Thailand’s Emerging Economy and its Currency the Thai Baht
Thailand, formerly known as Siam, is a newly industrialized country located in central Southeast Asia. Thailand was never colonized by Europeans, as were the other Southeast Asian nations, and the country provided a buffer in the region between English and French spheres of influence. Furthermore, although invaded by Japan during World War II, Thailand became an ally of the United States after the conflict.
Malaysia is currently structured as a constitutional monarchy, with the hereditary head of state being King Bhumibol Adulyadej who has reigned since 1946. The country has a Prime Minister as the head of government and a bicameral legislature consisting of a Senate and House of Representatives. Nevertheless, a recent political crisis has resulted in considerable political system changes and even violent protests by the Red Shirt opposition movement in 2010.
Historically, a 1932 revolution by the Khana Ratsadon officials forced then King Prajadhipok to give up his absolute monarchy and provided the Siamese people with their first constitution, of which there have now been seventeen. The country’s constitutional government has since ranged from a military dictatorship to an electoral democracy, but a recent military coup in 2006 abolished the constitution under a declaration of martial law that was partially revoked in early 2007, with a new constitution approved by August of that year.
The national language of the country is Thai, and the primary religion of Thailand is Theravada Buddhism that accounts for over 94% of the population, with most of the balance Muslims (4.6%).
Thailand has significant ethnic diversity, with the largest ethnic group consisting of Thais that make up roughly 75% of the population. In addition, 14% of the population is Chinese, 3% Malay, and the rest are minorities that include the Mons, Khmers and some hill tribes.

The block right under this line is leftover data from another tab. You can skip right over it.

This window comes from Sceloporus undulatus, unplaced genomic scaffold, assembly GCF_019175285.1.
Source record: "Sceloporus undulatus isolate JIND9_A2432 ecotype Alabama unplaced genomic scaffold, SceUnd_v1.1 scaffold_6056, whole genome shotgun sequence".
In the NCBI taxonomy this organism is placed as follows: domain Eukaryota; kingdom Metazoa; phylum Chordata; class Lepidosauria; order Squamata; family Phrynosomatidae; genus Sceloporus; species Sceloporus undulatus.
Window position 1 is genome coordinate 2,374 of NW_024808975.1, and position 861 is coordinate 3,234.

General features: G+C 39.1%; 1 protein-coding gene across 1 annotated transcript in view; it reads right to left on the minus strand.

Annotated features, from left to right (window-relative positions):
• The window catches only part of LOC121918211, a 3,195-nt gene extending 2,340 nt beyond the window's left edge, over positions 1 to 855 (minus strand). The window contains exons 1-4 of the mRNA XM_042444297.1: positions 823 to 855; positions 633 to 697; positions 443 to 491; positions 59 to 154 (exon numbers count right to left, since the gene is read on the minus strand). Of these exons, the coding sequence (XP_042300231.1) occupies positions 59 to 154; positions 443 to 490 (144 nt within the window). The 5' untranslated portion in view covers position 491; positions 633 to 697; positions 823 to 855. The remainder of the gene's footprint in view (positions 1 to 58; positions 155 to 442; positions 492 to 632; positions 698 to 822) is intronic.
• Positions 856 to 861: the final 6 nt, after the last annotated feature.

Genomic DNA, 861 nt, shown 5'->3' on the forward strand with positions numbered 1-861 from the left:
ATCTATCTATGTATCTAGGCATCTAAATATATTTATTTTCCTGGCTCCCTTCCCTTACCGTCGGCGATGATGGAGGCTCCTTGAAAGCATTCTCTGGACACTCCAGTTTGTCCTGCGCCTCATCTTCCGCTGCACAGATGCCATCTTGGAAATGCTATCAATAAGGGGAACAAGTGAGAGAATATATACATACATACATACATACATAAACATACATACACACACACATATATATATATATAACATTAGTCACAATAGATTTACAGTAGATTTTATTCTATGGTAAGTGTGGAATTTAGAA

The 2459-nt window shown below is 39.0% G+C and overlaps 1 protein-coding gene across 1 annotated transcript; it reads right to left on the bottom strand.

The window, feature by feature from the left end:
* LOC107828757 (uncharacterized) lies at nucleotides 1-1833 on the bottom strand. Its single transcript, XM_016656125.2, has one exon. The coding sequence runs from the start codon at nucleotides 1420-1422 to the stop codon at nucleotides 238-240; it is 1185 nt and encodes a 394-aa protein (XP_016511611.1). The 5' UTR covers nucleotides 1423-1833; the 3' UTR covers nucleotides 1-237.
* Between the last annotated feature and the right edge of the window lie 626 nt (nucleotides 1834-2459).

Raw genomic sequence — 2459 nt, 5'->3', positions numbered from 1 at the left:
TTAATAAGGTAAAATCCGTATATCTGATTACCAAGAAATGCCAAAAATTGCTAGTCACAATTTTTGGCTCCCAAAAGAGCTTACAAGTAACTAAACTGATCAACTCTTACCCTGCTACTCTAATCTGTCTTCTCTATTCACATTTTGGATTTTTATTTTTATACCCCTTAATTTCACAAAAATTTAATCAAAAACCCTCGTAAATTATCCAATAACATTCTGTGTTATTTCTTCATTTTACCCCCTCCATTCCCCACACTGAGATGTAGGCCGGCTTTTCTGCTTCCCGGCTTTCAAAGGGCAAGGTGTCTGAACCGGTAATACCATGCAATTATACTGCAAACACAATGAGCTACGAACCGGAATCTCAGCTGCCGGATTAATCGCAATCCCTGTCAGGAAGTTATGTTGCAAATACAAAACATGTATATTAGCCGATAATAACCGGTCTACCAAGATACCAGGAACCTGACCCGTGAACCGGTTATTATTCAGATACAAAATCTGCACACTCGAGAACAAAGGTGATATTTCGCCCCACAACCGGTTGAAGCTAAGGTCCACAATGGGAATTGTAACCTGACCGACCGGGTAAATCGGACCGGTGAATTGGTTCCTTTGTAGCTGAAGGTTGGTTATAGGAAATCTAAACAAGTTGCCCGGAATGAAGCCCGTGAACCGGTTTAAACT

Economic Overview of Thailand
Thailand is a newly industrialized country for which exports currently make up roughly 2/3 of GDP. Its economy ranked 30th worldwide in 2010 in terms of its nominal GDP of $312.6 billion. The country also ranked 24th worldwide in 2010 in terms of purchasing power parity or PPP GDP that was then at $584.8 billion, and it showed an impressive annualized GDP growth of +8% in 2010.
Roughly 44.5% of the country’s GDP is produced by its industrial sector, with 44.1% from services, and 11.4% coming from agriculture as of 2010. Particularly important areas of industrial activity within the Thai economy include the manufacture of autos, auto parts, appliances, components, computers, furniture, plastics, textiles, garments and beverages, in addition to tourism, cement, agricultural processing and tobacco growing.
Inflation in Thailand is running at a similar level to that seen in most industrialized nations, with its level estimated at 2.5% in 2010. Furthermore, the country has one of the lowest rates of unemployment in the world, with the unemployment rate among the Thai population of roughly 66 million people estimated at an exceedingly low 1.2% in 2010.
Despite recent political instability, Thailand benefits among emerging market countries from high foreign investment and consumer confidence.
Thailand’s Currency – The Thai Baht
The currency used in Thailand is known as the Thai Baht, and its ISO 4217 code is THB. Each Baht is further divided into 100 satang, and currency has been in use under that name as legal tender in Thailand since the 1800’s.
In terms of Thailand’s currency’s availability to small business loans, many online brokers do not yet accommodate loaning in the Thai Baht, even on demo basis. Nevertheless, the market is active among the exotic currencies in the interbank market.